A new center-right think-tank is launching into the partisan-torn D.C. political scene. Helmed by Republican bigwigs — including Norm Coleman, mind Jeb Bush, and Tom Ridge — the American Action Project promises to reach out to moderate conservatives and conservative independents.
Yesterday, former Minnesota Senator Norm Coleman, former CBO director Douglas Holtz-Eakin and former Eric Cantor Chief of Staff Rob Collins announced the launch of a new “action-tank” at the National Press Club in Washington, D.C.
With political superstars like former Florida Governor Jeb Bush, former Homeland Security Secretary Tom Ridge, former ambassador to the E.U. Boyden Gray and former Senator Mel Martinez on their board, this new project will wield considerable political clout especially as Washington gears up for the upcoming 2010 congressional races and 2012 presidential election.
In a town where the dialogue has become increasingly polarized, the “action-tank” will try to build a center-right coalition using a big-tent philosophy. Coming in the wake of Glenn Beck’s CPAC keynote, where he asserted that conservatives didn’t need to reach out to a big tent, the American Action project appears to be a breath of fresh air.
The center-right is a “very broad spectrum,” acknowledged Chairman Fred Malek, noting that their new project would view “politics [as] a game of addition, not subtraction.”
Their project consists of two sister organizations: the American Action Forum, a policy arm led by Holtz-Eakin, and the American Action Network, a political arm led by Collins.
The AA Forum, the policy arm, was created to reflect the diversity of ideas on the center-right – to refine and contribute ideas with an eye on developing events.
The AA Network, the political arm, will be charged with engaging with lawmakers and the general public, especially students. “We’ll engage with American citizens through citizen gatherings, new media, old media, social networking and other means to generate support to turn center-right ideas into action.”
In an exclusive interview with FrumForum, American Action Forum President Douglas Holtz-Eakin said that their goal would be to develop “time-sensitive and relevant” policy. The implication is that the Forum will be acting more swiftly than other local think-tanks, with emphases on online mediums (watch the entire interview below).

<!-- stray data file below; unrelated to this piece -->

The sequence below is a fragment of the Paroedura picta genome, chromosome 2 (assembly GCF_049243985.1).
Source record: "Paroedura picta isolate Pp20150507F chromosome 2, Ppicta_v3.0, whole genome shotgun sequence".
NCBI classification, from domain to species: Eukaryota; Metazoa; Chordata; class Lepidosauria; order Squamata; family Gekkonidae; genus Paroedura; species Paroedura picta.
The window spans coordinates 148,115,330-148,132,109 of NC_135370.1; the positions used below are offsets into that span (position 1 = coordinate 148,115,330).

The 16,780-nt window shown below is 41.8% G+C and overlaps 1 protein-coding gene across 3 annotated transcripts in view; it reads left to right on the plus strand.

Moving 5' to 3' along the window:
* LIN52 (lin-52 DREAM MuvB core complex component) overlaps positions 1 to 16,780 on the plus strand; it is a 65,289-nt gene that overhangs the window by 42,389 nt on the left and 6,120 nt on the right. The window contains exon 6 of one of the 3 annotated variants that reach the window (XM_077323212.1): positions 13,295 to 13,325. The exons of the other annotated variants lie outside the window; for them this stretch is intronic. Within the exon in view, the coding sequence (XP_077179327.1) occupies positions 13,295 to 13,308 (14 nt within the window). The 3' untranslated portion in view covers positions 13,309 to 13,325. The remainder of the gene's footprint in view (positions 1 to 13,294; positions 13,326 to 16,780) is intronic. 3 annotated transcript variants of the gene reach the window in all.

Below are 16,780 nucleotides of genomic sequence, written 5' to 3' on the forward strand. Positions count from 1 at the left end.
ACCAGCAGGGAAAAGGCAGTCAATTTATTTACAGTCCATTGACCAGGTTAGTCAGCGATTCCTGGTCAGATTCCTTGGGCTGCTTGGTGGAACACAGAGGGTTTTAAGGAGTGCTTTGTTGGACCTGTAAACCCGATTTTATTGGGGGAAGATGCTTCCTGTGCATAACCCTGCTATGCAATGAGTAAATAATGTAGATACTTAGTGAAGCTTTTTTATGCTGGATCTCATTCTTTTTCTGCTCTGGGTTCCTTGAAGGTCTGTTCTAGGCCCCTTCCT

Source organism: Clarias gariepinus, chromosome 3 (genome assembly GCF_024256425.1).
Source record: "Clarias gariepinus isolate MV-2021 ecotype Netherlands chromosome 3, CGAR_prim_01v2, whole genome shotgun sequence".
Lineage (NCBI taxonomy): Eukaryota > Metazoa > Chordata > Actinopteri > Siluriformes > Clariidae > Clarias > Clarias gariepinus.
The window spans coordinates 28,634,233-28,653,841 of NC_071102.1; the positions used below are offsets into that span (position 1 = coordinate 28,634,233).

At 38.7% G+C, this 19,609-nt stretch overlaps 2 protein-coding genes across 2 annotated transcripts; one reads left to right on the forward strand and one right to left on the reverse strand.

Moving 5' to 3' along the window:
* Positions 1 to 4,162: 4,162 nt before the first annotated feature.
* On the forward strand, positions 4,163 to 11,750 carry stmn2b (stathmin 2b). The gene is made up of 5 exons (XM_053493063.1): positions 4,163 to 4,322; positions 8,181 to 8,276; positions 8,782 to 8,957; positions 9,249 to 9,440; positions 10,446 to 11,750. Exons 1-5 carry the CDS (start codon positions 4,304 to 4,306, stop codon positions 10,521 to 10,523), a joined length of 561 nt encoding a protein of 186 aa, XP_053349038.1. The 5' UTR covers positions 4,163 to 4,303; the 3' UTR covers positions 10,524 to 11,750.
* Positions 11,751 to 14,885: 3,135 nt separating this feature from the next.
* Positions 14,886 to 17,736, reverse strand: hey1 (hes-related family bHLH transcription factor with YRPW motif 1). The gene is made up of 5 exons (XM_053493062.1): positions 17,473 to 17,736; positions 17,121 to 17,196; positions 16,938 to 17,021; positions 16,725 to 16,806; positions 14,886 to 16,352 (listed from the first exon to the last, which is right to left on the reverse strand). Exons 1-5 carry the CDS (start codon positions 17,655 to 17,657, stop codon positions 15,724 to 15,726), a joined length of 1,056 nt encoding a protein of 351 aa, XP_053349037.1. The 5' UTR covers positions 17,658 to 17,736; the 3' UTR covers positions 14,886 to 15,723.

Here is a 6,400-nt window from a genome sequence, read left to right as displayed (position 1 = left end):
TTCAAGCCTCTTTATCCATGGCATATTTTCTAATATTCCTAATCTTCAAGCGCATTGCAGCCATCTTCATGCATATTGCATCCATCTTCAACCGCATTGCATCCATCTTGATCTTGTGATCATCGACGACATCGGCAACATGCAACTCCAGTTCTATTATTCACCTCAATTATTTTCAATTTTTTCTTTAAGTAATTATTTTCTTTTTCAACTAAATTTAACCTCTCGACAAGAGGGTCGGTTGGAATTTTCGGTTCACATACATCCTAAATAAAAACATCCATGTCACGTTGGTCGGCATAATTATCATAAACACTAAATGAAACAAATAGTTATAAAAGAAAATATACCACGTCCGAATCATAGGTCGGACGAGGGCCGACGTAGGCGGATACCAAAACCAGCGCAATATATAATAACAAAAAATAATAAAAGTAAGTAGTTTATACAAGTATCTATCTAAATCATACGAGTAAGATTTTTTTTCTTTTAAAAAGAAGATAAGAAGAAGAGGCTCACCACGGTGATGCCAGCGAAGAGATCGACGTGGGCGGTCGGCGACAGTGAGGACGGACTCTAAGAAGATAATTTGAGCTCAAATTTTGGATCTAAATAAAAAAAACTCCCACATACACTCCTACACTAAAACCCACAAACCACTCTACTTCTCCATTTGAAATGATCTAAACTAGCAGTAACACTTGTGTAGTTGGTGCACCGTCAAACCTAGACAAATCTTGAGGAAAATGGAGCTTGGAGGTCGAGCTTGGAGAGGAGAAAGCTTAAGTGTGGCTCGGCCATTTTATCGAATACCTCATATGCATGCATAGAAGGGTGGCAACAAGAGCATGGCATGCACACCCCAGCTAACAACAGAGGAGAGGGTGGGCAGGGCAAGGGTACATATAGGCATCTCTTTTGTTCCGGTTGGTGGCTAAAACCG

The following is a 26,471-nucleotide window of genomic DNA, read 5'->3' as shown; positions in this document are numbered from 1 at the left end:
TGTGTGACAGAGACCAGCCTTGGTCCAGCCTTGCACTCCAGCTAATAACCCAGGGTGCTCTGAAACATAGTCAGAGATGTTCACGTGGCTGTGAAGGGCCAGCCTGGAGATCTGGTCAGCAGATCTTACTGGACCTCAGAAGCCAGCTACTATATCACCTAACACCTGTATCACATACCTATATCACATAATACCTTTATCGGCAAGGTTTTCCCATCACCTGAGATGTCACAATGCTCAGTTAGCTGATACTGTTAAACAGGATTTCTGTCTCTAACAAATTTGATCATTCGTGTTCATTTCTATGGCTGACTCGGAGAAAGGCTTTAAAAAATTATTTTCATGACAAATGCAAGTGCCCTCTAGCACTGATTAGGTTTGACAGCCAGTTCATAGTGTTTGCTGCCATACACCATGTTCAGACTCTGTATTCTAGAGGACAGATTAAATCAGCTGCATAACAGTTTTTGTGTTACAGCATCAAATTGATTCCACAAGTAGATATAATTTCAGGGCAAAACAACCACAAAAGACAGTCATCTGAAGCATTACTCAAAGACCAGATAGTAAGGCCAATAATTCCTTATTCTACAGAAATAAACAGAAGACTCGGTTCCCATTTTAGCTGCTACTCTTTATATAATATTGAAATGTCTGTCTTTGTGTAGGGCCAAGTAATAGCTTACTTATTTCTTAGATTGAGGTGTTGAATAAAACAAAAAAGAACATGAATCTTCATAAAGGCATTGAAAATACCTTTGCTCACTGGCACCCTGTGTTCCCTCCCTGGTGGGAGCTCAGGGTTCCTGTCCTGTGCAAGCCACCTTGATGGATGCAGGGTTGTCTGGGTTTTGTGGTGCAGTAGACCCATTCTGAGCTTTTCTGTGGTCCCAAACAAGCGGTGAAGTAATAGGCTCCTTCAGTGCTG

Particularly intriguing is the development of an interactive policy wiki, where Americans can contribute to American Action’s policy papers. This will allow for the group to “engage [Americans] in policy development, not just deliver it to them.”
The American Action Network will not be reinventing the internet, but rather focusing on recognizing new trends in social interaction and viral marketing, said President Rob Collins:
More Americans spend time on Facebook than they do [on traditional media]… social media has become the dominant way to communicate… finding those social interactions and hot points are where we start. The idea of building a central website and expecting that we’re going to have a million hits a day are a goal… but we have to go through search engines, ideological blogging and find the right mix for us to create a viral network.
There is no doubt that the American Action project will have a tough time breaking into the D.C. scene. Carving out an audience in a city that already has five big think-tanks (AEI, Heritage, CATO, Brookings, Center for American Progress) will take considerable work, as the AA teams will face considerable difficulty in finding technological and policy niches that aren’t already filled.
On the other hand, these groups are being led by reputable and intelligent individuals who value the power of ideas and know how to influence political change. We wish them the best of luck!